LOUISVILLE, Ky. (BP)–Telling stories from the pulpit may be popular, but Danny Akin, dean of Southern Baptist Theological Seminary’s school of theology, believes expository preaching is still the best way to reach the lost.
Akin, in an Aug. 26 address at the Louisville, Ky., seminary, spoke about the popularity of narrative preaching.
“Preaching does continually come under attack, and not always from without,” Akin said. “Sometimes the attack comes from within — even within the evangelical camp. We live in a day where it is becoming very, very popular to emphasize a thing called narrative preaching — to emphasize the importance of ‘telling the story,’” he said.
Some have said traditional methods of preaching will no longer attract people, Akin said. He, however, does not believe the problem is expository preaching.
“I agree with Paige Patterson, the president of our convention, who says, ‘The criticisms I hear about expository preaching are in reality criticisms about boring preaching,’” Akin said.
“The greatest preaching in the earth is still captivating, prophetic, invigorating, Christ-honoring exposition,” Akin said.
“When you come to a story in the Bible, tell the story,” he continued. “But when you come to doctrine in the Bible, teach doctrine. Teach it zealously, teach it with energy, teach it faithfully and honor the author of Scripture who knew what he was doing when he gave it exactly like we find it.”
Akin, speaking on “spiritual exercises that make us strong,” used 1 Thessalonians 5:16-22 to point out eight “spiritual exercises” for all Christians, and for ministers in particular.
Akin used the fifth exercise — “Do not despise prophesying” — to speak about the narrative-versus-exposition debate.
“One of the ways we may quench the Spirit is by despising or treating as nothing the preaching of the Word,” he said.
Evidently, Akin said, there was “a loss of respect” for preaching in the first century just as there is in the 20th century.
“According to 1 Corinthians 1:18, the preaching of the Word is the power of God,” Akin said. “We understand from 1 Corinthians 14:24 that the preaching of the Word convinces and convicts. We understand from 1 Thessalonians 1:5 that the preaching of the Word comes in the power of the Holy Spirit.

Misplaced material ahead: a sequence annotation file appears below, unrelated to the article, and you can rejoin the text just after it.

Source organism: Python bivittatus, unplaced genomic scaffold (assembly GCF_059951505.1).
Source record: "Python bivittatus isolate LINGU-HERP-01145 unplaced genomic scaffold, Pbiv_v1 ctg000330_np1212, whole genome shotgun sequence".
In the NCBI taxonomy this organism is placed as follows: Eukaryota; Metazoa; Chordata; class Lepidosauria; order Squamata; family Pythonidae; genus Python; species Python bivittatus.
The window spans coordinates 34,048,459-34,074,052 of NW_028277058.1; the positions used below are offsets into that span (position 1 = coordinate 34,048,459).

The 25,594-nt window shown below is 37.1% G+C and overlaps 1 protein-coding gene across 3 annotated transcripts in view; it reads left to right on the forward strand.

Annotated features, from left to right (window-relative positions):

“Preaching in every generation has come under attack and has been treated as nothing,” he said.
Akin also emphasized the sixth spiritual exercise, “test all things,” which is found in 1 Thessalonians 5:20.
“I believe there is a four-fold test that we ought to apply to every teaching, every doctrine, every minister, every pastor who stands here and proclaims to say, ‘Thus saith the Lord,’” he said.
Akin called the first test the “Savior test.”
“We [should] step back and ask, ‘Is what is being taught and is what is being said honoring, glorifying and uplifting the name of our Lord Jesus Christ?’” Akin asked.
Christians should use the “Scripture test,” Akin said, to ask, “Is this that I am hearing consistent with not [only] part, but consistent with the totality of the written revelation of God?”
The third test, the “Spirit test,” Akin said, should lead Christians to ask, “Is this teaching in concert with the express desires and ministry of the Holy Spirit, whose intended purpose was to in all things glorify the Lord Jesus?”
The fourth test is the “saint test.”
“You step back and you ask, ‘What have other great men and women of God said about this?’” Akin said. “I like to say to my classes on biblical interpretation, ‘If you are the only person to interpret a passage in a certain way, you might be right, but you’re probably not.’”
Akin compared spiritual health to physical health, saying that in order to stay spiritually healthy all Christians must perform “spiritual exercise.”
The eight exercises Akin gave, taken from 1 Thessalonians 5: 16-22, were: rejoice always; pray unceasingly; in everything give thanks; do not quench the Spirit; do not despise prophesying; test everything; hold fast to that which is good; abstain from evil.
“I believe the Apostle Paul gives us no less than eight different exercises that if we are constant and consistent to engage in them, we will indeed be spiritually healthy for the Lord,” Akin said. “Each of the main verbs in those eight exercises is an imperative. It is a word of command. God is not asking you, but commanding you. It is not that God is asking us to do these things perfectly, but God is asking us to do these things consistently. These should become daily, regular habits of your life.”
Foust is a newswriter at Southern Seminary.